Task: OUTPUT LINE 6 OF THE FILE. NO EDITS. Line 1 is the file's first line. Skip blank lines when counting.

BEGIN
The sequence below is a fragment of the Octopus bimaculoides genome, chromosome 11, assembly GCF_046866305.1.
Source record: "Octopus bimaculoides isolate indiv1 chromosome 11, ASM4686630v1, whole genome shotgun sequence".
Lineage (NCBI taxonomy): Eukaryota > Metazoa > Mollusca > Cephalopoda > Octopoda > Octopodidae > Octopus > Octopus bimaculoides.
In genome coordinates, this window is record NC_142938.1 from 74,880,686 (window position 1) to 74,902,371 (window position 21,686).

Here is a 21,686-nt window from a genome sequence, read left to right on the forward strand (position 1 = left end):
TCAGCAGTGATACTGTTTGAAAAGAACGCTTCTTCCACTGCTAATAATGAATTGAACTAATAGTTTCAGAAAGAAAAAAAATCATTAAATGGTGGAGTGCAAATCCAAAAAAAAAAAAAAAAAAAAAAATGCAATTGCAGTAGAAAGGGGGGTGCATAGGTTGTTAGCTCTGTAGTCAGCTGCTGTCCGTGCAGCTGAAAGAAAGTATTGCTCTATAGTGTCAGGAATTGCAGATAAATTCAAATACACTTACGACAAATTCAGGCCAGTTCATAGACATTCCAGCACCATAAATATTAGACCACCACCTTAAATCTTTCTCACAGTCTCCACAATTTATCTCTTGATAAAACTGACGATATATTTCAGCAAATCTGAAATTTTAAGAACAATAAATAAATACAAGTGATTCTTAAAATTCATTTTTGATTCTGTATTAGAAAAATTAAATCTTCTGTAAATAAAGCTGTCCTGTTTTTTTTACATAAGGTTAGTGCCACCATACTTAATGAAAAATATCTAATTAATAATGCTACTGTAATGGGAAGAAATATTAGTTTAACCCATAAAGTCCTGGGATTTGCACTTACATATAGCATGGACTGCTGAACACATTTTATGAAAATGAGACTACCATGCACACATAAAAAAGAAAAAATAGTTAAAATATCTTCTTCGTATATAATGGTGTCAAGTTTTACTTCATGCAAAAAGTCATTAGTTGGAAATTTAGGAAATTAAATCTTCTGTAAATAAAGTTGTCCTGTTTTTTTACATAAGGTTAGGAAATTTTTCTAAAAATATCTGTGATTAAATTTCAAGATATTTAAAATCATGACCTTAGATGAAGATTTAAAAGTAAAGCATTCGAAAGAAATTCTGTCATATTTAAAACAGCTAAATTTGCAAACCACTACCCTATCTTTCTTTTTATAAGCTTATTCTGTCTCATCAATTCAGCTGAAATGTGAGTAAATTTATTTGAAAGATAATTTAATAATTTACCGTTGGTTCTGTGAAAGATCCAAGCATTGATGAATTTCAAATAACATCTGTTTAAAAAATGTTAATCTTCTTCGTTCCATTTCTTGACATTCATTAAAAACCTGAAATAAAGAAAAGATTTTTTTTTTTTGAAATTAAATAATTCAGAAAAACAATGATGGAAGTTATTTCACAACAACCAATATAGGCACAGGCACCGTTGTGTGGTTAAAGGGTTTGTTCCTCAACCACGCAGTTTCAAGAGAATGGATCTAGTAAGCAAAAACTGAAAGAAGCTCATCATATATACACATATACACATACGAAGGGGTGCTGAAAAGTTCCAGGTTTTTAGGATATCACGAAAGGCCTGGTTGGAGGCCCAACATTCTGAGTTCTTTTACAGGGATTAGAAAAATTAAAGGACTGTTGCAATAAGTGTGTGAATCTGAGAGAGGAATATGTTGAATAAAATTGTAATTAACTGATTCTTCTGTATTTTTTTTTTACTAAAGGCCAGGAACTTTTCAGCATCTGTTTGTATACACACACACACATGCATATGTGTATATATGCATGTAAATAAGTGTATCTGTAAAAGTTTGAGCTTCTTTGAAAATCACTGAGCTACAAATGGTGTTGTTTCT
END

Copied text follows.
TCAGCAGTGATACTGTTTGAAAAGAACGCTTCTTCCACTGCTAATAATGAATTGAACTAATAGTTTCAGAAAGAAAAAAAATCATTAAATGGTGGAGTGCAAATCCAAAAAAAAAAAAAAAAAAAAAAATGCAATTGCAGTAGAAAGGGGGGTGCATAGGTTGTTAGCTCTGTAGTCAGCTGCTGTCCGTGCAGCTGAAAGAAAGTATTGCTCTATAGTGTCAGGAATTGCAGATAAATTCAAATACACTTACGACAAATTCAGGCCAGTTCATAGACATTCCAGCACCATAAATATTAGACCACCACCTTAAATCTTTCTCACAGTCTCCACAATTTATCTCTTGATAAAACTGACGATATATTTCAGCAAATCTGAAATTTTAAGAACAATAAATAAATACAAGTGATTCTTAAAATTCATTTTTGATTCTGTATTAGAAAAATTAAATCTTCTGTAAATAAAGCTGTCCTGTTTTTTTTACATAAGGTTAGTGCCACCATACTTAATGAAAAATATCTAATTAATAATGCTACTGTAATGGGAAGAAATATTAGTTTAACCCATAAAGTCCTGGGATTTGCACTTACATATAGCATGGACTGCTGAACACATTTTATGAAAATGAGACTACCATGCACACATAAAAAAGAAAAAATAGTTAAAATATCTTCTTCGTATATAATGGTGTCAAGTTTTACTTCATGCAAAAAGTCATTAGTTGGAAATTTAGGAAATTAAATCTTCTGTAAATAAAGTTGTCCTGTTTTTTTACATAAGGTTAGGAAATTTTTCTAAAAATATCTGTGATTAAATTTCAAGATATTTAAAATCATGACCTTAGATGAAGATTTAAAAGTAAAGCATTCGAAAGAAATTCTGTCATATTTAAAACAGCTAAATTTGCAAACCACTACCCTATCTTTCTTTTTATAAGCTTATTCTGTCTCATCAATTCAGCTGAAATGTGAGTAAATTTATTTGAAAGATAATTTAATAATTTACCGTTGGTTCTGTGAAAGATCCAAGCATTGATGAATTTCAAATAACATCTGTTTAAAAAATGTTAATCTTCTTCGTTCCATTTCTTGACATTCATTAAAAACCTGAAATAAAGAAAAGATTTTTTTTTTTTGAAATTAAATAATTCAGAAAAACAATGATGGAAGTTATTTCACAACAACCAATATAGGCACAGGCACCGTTGTGTGGTTAAAGGGTTTGTTCCTCAACCACGCAGTTTCAAGAGAATGGATCTAGTAAGCAAAAACTGAAAGAAGCTCATCATATATACACATATACACATACGAAGGGGTGCTGAAAAGTTCCAGGTTTTTAGGATATCACGAAAGGCCTGGTTGGAGGCCCAACATTCTGAGTTCTTTTACAGGGATTAGAAAAATTAAAGGACTGTTGCAATAAGTGTGTGAATCTGAGAGAGGAATATGTTGAATAAAATTGTAATTAACTGATTCTTCTGTATTTTTTTTTTACTAAAGGCCAGGAACTTTTCAGCATCTGTTTGTATACACACACACACATGCATATGTGTATATATGCATGTAAATAAGTGTATCTGTAAAAGTTTGAGCTTCTTTGAAAATCACTGAGCTACAAATGGTGTTGTTTCT